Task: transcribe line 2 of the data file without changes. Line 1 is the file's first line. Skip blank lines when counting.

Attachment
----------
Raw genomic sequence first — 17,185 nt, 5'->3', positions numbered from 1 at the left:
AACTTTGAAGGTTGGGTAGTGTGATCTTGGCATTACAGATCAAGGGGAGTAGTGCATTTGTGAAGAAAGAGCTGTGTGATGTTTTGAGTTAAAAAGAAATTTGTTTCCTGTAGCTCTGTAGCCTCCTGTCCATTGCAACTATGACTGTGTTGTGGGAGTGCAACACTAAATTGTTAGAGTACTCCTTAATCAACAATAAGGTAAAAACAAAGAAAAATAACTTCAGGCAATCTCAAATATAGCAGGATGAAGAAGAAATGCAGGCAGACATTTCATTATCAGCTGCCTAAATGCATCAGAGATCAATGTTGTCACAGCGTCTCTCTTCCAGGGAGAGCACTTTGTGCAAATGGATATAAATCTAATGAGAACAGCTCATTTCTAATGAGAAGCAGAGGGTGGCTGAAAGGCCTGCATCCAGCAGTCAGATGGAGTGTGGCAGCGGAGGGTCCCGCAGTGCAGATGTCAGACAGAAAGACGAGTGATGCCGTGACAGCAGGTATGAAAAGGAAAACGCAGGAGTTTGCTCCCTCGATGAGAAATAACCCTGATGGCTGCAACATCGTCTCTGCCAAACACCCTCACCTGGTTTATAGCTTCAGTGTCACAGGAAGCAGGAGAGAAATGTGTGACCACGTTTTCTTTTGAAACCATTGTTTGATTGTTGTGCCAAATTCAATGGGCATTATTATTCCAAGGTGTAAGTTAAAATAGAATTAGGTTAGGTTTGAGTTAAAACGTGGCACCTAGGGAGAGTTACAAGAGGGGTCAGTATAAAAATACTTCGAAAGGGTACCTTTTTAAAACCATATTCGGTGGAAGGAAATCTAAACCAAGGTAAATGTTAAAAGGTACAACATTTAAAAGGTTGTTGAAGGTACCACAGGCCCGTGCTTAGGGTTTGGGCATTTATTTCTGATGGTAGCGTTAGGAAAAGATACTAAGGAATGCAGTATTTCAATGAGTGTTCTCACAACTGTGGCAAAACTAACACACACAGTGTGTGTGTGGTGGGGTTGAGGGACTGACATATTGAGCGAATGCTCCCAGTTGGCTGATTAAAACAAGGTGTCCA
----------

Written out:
AACTTTGAAGGTTGGGTAGTGTGATCTTGGCATTACAGATCAAGGGGAGTAGTGCATTTGTGAAGAAAGAGCTGTGTGATGTTTTGAGTTAAAAAGAAATTTGTTTCCTGTAGCTCTGTAGCCTCCTGTCCATTGCAACTATGACTGTGTTGTGGGAGTGCAACACTAAATTGTTAGAGTACTCCTTAATCAACAATAAGGTAAAAACAAAGAAAAATAACTTCAGGCAATCTCAAATATAGCAGGATGAAGAAGAAATGCAGGCAGACATTTCATTATCAGCTGCCTAAATGCATCAGAGATCAATGTTGTCACAGCGTCTCTCTTCCAGGGAGAGCACTTTGTGCAAATGGATATAAATCTAATGAGAACAGCTCATTTCTAATGAGAAGCAGAGGGTGGCTGAAAGGCCTGCATCCAGCAGTCAGATGGAGTGTGGCAGCGGAGGGTCCCGCAGTGCAGATGTCAGACAGAAAGACGAGTGATGCCGTGACAGCAGGTATGAAAAGGAAAACGCAGGAGTTTGCTCCCTCGATGAGAAATAACCCTGATGGCTGCAACATCGTCTCTGCCAAACACCCTCACCTGGTTTATAGCTTCAGTGTCACAGGAAGCAGGAGAGAAATGTGTGACCACGTTTTCTTTTGAAACCATTGTTTGATTGTTGTGCCAAATTCAATGGGCATTATTATTCCAAGGTGTAAGTTAAAATAGAATTAGGTTAGGTTTGAGTTAAAACGTGGCACCTAGGGAGAGTTACAAGAGGGGTCAGTATAAAAATACTTCGAAAGGGTACCTTTTTAAAACCATATTCGGTGGAAGGAAATCTAAACCAAGGTAAATGTTAAAAGGTACAACATTTAAAAGGTTGTTGAAGGTACCACAGGCCCGTGCTTAGGGTTTGGGCATTTATTTCTGATGGTAGCGTTAGGAAAAGATACTAAGGAATGCAGTATTTCAATGAGTGTTCTCACAACTGTGGCAAAACTAACACACACAGTGTGTGTGTGGTGGGGTTGAGGGACTGACATATTGAGCGAATGCTCCCAGTTGGCTGATTAAAACAAGGTGTCCA